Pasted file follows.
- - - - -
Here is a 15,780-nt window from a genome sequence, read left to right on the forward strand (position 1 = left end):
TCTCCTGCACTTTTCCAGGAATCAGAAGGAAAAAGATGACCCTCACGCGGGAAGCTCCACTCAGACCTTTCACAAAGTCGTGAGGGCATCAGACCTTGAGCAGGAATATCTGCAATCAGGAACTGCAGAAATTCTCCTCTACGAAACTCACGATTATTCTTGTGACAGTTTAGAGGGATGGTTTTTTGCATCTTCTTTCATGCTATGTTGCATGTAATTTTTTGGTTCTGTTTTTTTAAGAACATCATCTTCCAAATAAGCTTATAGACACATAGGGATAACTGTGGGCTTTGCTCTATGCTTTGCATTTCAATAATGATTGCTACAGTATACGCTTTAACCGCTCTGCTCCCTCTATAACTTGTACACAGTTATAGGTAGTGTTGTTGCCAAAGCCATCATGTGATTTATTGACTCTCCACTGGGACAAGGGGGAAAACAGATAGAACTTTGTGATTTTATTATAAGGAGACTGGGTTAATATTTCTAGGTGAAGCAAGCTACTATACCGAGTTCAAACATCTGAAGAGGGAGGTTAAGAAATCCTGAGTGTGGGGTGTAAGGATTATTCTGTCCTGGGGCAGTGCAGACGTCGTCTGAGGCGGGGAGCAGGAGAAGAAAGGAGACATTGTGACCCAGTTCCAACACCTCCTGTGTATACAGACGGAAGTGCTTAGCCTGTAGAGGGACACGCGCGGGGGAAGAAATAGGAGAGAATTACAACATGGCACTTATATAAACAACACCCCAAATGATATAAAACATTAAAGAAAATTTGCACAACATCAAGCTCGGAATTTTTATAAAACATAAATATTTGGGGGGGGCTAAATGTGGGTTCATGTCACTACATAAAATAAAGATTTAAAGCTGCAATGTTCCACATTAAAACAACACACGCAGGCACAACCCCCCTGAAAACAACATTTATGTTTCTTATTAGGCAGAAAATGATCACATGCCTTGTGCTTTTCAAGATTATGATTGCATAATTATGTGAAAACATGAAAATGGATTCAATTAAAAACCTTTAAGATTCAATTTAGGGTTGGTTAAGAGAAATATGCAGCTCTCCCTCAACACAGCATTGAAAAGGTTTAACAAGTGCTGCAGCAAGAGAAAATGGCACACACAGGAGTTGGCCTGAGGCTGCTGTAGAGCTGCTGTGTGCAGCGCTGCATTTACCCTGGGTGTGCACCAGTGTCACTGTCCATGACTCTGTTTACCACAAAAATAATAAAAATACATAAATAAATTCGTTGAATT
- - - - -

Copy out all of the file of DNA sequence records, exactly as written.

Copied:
Here is a 15,780-nt window from a genome sequence, read left to right on the forward strand (position 1 = left end):
TCTCCTGCACTTTTCCAGGAATCAGAAGGAAAAAGATGACCCTCACGCGGGAAGCTCCACTCAGACCTTTCACAAAGTCGTGAGGGCATCAGACCTTGAGCAGGAATATCTGCAATCAGGAACTGCAGAAATTCTCCTCTACGAAACTCACGATTATTCTTGTGACAGTTTAGAGGGATGGTTTTTTGCATCTTCTTTCATGCTATGTTGCATGTAATTTTTTGGTTCTGTTTTTTTAAGAACATCATCTTCCAAATAAGCTTATAGACACATAGGGATAACTGTGGGCTTTGCTCTATGCTTTGCATTTCAATAATGATTGCTACAGTATACGCTTTAACCGCTCTGCTCCCTCTATAACTTGTACACAGTTATAGGTAGTGTTGTTGCCAAAGCCATCATGTGATTTATTGACTCTCCACTGGGACAAGGGGGAAAACAGATAGAACTTTGTGATTTTATTATAAGGAGACTGGGTTAATATTTCTAGGTGAAGCAAGCTACTATACCGAGTTCAAACATCTGAAGAGGGAGGTTAAGAAATCCTGAGTGTGGGGTGTAAGGATTATTCTGTCCTGGGGCAGTGCAGACGTCGTCTGAGGCGGGGAGCAGGAGAAGAAAGGAGACATTGTGACCCAGTTCCAACACCTCCTGTGTATACAGACGGAAGTGCTTAGCCTGTAGAGGGACACGCGCGGGGGAAGAAATAGGAGAGAATTACAACATGGCACTTATATAAACAACACCCCAAATGATATAAAACATTAAAGAAAATTTGCACAACATCAAGCTCGGAATTTTTATAAAACATAAATATTTGGGGGGGGCTAAATGTGGGTTCATGTCACTACATAAAATAAAGATTTAAAGCTGCAATGTTCCACATTAAAACAACACACGCAGGCACAACCCCCCTGAAAACAACATTTATGTTTCTTATTAGGCAGAAAATGATCACATGCCTTGTGCTTTTCAAGATTATGATTGCATAATTATGTGAAAACATGAAAATGGATTCAATTAAAAACCTTTAAGATTCAATTTAGGGTTGGTTAAGAGAAATATGCAGCTCTCCCTCAACACAGCATTGAAAAGGTTTAACAAGTGCTGCAGCAAGAGAAAATGGCACACACAGGAGTTGGCCTGAGGCTGCTGTAGAGCTGCTGTGTGCAGCGCTGCATTTACCCTGGGTGTGCACCAGTGTCACTGTCCATGACTCTGTTTACCACAAAAATAATAAAAATACATAAATAAATTCGTTGAATT